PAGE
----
It’s as terrifying as unbelievable to a woman of the 21th century who is asked to believe that in the future we could all be reduced to this. To be raped in a daily basis, to be separated from our children, from our sense of self so easily. And this is where the book loses a little bit of power to me, despite being absolutely great, intense and indeed also powerful for the wake up call I consider it to be to all women. A wake up call that I believe is telling us that nothing should be taken for granted. That things could change, or that there are places in our world were women live in such conditions, completely objectified by society and men.

Still, as an independent woman who have not lived in a time where the majority of women were subjected to live under such circumstances, I find it hard to believe that we wouldn’t fight back and win. Nevertheless, when I think better about this, I remember all the domestic violence cases we see on the news, as well as rape and physical assaults to women. They are real! It is something that is happening now in the developed and democratic societies we are all so proud of, where women can work, vote, marry who they want, have children if they want, etc, etc. Not to mention the objectification of women through advertisements, the extraordinary and completely impossible concepts of beauty we are forced to believe in, that drive teenagers to cut themselves and load their own bodies. Which make me think that perhaps this “hypothetical world” that Margaret Atwood created in the 80’s isn’t so unreal as it may look at first. It makes me realise that perhaps women as a whole have become more passive when it comes to fight for their rights as human beings. And truly, just for making me think about all that, this book deserves all my appreciation.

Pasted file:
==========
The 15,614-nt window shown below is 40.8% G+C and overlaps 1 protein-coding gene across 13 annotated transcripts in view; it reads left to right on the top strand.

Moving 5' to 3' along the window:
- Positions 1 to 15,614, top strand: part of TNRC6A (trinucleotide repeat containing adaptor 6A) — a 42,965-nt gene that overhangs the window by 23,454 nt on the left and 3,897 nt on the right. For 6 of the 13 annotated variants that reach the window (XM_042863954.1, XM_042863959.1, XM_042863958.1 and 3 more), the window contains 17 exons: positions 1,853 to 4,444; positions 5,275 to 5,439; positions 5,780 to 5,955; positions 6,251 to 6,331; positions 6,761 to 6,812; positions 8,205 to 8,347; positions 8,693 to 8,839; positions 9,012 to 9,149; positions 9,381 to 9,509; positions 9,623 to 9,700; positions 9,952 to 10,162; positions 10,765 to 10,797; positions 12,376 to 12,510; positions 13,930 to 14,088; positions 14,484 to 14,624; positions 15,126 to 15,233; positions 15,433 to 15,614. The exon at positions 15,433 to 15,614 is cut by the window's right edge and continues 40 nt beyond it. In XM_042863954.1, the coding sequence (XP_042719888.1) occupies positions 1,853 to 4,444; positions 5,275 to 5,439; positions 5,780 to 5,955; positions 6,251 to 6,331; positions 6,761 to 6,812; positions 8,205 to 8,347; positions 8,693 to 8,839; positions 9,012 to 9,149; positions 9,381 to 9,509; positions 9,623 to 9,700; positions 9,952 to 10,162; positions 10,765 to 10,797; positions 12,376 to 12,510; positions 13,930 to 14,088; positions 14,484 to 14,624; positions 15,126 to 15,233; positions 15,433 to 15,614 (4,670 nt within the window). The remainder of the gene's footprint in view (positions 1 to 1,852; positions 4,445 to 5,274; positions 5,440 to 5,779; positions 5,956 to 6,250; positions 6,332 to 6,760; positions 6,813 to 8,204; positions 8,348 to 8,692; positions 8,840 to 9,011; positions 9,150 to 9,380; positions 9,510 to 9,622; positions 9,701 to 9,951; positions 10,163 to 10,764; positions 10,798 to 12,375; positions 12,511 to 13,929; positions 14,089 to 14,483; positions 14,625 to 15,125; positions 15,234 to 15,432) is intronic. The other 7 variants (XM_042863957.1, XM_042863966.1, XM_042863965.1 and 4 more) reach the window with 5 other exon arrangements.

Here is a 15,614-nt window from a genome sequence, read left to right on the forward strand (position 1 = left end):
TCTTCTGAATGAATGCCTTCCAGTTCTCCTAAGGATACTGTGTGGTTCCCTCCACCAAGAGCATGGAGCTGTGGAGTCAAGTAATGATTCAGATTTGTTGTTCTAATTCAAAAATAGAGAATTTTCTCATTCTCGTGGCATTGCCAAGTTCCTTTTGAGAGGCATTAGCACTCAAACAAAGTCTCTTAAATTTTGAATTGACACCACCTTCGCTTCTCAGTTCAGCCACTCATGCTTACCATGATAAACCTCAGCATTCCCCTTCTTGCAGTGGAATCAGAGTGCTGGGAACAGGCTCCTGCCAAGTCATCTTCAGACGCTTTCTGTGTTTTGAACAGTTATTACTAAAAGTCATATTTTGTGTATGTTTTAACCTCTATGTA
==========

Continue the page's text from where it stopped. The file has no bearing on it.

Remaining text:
OverallIt is a book I definitely recommend to everyone. I know that it’s the kind of book that you will either hate or love and can lead to a huge amount of discussion and differences of opinion. It so happens that I loved it, for all it made me consider and think. The ending is completely frustrating and it just makes you want to scream “How can it end like this!!!??”, but it is so worth your time. You won’t see things the same way after reading this. So, read it.


Quotes worth mentioning: (there are many, but here are a few…)

“Better never means better for everyone… It always means worse, for some.”

“Maybe the life I think I’m living is a paranoid delusion…Sanity is a valuable possession; I hoard it the way people once hoarded money. I save it, so I will have enough, when the time comes.”

“Nolite te bastardes carborundorum. Don’t let the bastards grind you down.”


One thought on “Review: The Handmaid’s Tale, by Margaret Atwood

  1. Pingback: Margaret Atwood’s “Bodily Harm” | BoudicaBooks